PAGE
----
Two Thirds Of Americans Support Stricter Gun Laws

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The Quinnipiac University poll unveiled Tuesday finds 66 percent of respondents support stricter gun laws, the highest Quinnipiac has ever recorded.

The findings mark the highest level of support for gun control measured by the poll, according to Quinnipiac. Even among firearm owners, 50 per cent support stricter gun laws, while 44 per cent are happy with the status quo.

Several legislative proposals were introduced after a shooter killed 20 children and six adults at Sandy Hook Elementary School in CT in 2012, including a ban on semi-automatic weapons like the one used last week in Florida, banning high-capacity magazines of over 10 bullets and a universal background check bill. Ninety-seven percent of all respondents wanted universal background checks, while 67 percent backed a ban on assault weapons and 83 percent indicated support for the waiting period.

"If you think Americans are largely unmoved by the mass shootings, you should think again", said Tim Malloy, assistant director of the Quinnipiac University Poll.

But it jumped back up to a 60 percent/36 percent split in favor of stricter laws in a poll released in November 2017, after a mass shooting at a Texas church that month that left at least 26 people dead and a shooting at a concert in Las Vegas in October that killed at least 59 people.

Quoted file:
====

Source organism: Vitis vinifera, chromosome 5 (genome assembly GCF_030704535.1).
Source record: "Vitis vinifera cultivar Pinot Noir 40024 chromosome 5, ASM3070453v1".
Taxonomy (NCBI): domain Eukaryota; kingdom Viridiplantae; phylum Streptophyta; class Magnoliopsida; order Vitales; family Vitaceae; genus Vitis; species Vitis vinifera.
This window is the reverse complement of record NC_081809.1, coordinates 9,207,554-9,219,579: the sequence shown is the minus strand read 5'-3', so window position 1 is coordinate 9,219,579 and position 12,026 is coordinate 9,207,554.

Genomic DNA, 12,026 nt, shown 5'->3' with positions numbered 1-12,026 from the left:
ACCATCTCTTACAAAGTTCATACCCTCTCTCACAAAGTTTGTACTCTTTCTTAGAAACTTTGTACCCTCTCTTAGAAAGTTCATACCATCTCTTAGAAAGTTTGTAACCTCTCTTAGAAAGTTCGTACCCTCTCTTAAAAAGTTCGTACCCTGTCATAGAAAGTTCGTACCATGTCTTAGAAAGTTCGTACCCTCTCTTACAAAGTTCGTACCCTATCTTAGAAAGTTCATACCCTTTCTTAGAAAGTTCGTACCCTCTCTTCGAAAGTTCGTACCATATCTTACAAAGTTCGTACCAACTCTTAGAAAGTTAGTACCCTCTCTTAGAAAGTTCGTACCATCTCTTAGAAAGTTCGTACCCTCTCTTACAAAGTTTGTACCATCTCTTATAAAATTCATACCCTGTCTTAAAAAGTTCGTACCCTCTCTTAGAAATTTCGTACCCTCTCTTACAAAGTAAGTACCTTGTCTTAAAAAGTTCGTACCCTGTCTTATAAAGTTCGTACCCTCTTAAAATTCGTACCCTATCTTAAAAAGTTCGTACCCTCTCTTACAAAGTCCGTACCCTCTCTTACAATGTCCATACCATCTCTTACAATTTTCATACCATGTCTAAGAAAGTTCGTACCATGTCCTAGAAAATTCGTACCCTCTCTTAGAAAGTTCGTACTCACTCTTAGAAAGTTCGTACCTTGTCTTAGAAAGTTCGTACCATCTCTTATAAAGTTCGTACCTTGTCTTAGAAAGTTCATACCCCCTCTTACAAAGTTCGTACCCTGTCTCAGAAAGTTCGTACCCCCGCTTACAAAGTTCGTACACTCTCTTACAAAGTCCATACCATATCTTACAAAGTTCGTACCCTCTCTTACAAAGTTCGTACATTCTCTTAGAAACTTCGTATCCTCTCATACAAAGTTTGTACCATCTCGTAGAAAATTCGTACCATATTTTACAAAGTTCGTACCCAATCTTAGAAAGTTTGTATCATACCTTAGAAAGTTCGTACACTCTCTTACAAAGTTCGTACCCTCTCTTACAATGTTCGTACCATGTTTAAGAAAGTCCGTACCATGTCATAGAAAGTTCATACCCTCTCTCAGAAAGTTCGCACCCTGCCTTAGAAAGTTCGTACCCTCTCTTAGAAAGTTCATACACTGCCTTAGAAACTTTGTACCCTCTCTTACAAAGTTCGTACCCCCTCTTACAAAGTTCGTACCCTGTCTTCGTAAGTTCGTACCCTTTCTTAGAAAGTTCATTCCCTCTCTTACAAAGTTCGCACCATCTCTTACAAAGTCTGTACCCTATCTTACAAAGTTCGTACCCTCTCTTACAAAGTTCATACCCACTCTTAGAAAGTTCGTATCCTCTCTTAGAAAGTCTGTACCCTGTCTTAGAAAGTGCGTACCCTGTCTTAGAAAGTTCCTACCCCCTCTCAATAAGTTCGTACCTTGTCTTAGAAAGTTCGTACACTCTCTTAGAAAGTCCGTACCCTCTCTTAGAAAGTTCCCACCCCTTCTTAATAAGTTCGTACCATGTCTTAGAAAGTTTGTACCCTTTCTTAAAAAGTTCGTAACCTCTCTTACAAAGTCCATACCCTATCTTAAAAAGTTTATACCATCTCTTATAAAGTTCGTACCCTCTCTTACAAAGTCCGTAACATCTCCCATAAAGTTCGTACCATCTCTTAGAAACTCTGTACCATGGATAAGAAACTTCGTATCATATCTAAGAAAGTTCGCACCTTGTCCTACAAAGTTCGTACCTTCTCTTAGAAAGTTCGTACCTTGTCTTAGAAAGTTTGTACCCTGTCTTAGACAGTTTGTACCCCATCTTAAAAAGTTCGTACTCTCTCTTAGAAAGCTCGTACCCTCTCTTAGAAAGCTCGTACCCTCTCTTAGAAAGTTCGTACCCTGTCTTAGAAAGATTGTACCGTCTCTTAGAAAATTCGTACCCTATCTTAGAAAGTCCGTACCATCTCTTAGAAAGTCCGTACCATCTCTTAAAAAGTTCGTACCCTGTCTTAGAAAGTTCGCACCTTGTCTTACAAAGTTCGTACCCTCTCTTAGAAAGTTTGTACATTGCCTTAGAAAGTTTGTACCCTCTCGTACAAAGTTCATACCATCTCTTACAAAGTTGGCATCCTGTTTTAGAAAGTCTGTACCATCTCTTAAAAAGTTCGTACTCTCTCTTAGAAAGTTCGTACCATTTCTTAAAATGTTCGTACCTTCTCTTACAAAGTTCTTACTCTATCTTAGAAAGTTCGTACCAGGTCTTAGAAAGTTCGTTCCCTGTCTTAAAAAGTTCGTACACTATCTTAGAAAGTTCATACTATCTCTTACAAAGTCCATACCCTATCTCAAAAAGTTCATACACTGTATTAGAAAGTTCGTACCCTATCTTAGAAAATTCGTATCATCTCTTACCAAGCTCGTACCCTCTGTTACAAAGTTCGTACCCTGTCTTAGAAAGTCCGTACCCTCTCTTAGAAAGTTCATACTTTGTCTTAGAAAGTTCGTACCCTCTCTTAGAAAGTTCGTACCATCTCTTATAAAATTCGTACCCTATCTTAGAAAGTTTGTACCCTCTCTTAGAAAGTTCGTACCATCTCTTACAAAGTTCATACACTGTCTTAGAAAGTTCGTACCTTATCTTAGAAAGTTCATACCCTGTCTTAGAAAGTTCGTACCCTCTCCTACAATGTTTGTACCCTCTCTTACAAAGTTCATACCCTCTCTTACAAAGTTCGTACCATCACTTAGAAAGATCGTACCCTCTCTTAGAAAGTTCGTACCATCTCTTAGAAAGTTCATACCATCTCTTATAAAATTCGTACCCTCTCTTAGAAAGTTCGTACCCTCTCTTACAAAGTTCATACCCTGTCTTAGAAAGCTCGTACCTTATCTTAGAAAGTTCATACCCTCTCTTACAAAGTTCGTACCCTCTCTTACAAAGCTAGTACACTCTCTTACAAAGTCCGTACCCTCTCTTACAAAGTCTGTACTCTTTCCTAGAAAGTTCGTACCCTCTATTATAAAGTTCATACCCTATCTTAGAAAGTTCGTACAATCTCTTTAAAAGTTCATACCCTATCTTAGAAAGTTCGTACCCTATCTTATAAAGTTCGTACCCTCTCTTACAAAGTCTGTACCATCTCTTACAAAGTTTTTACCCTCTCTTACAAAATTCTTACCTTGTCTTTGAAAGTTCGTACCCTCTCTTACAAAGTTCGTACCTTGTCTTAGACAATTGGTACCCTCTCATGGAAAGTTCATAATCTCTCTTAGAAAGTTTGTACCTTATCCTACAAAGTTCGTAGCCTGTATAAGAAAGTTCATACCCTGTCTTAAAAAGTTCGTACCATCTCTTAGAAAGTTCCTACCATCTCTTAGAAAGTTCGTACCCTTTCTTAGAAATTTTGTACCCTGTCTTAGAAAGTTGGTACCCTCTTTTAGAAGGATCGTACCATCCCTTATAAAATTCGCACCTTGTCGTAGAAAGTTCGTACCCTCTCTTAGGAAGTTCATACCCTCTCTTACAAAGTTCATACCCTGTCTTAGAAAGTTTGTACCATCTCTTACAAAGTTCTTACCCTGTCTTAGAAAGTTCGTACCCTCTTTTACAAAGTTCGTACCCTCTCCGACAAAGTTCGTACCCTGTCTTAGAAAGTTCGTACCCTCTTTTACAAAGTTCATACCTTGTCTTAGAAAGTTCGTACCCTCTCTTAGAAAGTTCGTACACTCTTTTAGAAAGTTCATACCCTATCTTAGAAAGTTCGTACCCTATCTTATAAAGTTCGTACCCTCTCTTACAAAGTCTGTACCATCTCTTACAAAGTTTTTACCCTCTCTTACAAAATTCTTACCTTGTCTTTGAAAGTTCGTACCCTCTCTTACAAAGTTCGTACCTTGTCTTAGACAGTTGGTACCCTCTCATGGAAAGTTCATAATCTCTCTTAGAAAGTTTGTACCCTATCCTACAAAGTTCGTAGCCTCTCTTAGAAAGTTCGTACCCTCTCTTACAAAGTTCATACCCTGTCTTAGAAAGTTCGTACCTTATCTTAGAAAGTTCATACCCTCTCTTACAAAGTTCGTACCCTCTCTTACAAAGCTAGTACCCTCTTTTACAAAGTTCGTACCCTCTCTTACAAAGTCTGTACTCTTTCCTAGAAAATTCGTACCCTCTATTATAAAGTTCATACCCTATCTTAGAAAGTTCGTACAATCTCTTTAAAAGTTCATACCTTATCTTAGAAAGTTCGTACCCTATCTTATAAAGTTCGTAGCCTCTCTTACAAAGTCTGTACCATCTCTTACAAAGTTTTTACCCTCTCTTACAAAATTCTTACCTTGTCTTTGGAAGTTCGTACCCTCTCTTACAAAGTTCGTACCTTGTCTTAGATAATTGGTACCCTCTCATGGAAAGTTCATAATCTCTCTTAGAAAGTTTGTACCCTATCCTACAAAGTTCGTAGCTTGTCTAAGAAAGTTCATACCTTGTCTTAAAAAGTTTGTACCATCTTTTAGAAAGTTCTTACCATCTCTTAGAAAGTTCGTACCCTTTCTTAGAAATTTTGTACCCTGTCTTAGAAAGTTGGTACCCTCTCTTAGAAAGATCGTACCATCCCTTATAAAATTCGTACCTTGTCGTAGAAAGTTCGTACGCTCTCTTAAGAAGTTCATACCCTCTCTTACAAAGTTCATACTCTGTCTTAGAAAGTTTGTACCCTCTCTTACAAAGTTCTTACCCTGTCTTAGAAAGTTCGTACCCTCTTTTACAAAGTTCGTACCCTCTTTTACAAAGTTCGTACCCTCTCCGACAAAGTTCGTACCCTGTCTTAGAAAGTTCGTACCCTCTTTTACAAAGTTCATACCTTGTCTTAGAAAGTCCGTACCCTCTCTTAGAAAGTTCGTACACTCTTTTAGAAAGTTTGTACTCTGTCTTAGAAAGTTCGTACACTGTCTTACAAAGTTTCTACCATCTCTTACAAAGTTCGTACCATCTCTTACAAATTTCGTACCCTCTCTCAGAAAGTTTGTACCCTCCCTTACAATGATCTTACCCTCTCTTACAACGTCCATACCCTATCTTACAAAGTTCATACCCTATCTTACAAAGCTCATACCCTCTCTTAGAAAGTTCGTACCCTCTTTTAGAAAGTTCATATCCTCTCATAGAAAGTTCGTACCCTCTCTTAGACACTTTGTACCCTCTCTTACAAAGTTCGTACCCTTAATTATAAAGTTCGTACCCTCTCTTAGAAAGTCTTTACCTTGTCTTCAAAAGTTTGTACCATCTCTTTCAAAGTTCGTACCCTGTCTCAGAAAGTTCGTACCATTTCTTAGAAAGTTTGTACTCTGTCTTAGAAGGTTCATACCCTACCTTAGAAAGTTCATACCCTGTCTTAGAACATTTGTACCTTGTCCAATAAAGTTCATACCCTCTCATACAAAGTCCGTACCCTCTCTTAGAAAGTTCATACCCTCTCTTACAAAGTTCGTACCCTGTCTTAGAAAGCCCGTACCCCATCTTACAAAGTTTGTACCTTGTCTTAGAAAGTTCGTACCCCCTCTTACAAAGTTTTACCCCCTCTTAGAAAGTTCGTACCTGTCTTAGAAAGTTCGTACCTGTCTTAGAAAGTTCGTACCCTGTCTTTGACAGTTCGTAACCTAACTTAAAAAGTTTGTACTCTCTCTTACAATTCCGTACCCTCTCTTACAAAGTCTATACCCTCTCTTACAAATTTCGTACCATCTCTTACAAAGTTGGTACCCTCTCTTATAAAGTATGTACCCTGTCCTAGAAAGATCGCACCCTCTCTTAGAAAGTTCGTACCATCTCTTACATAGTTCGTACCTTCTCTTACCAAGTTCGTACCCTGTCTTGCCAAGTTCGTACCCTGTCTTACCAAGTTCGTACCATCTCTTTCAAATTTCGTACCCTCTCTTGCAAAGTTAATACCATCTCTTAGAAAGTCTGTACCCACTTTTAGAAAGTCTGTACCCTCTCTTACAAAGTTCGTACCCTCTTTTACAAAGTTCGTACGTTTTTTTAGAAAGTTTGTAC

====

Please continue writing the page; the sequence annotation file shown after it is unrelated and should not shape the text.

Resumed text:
There is also the question of mass killings, to which 70 percent said such killings by USA citizens are a bigger problem than ones by people from other countries.

Asked if arming teachers would have stopped the attack, 42 percent said yes and 51 percent said no. The poll was conducted over four days with 150 staff members calling randomly-generated numbers from all 50 states.

The issue is more nuanced when it comes to legislating assault-style weapons and high-capacity magazines, with fewer than half of gun owners favoring an assault weapons ban but 77% of non-gun owners supporting it. Live interviewers call landlines and cellphones.

The poll also found 85 percent of voters think congressional Democrats want the Dreamers to remain in the U.S.

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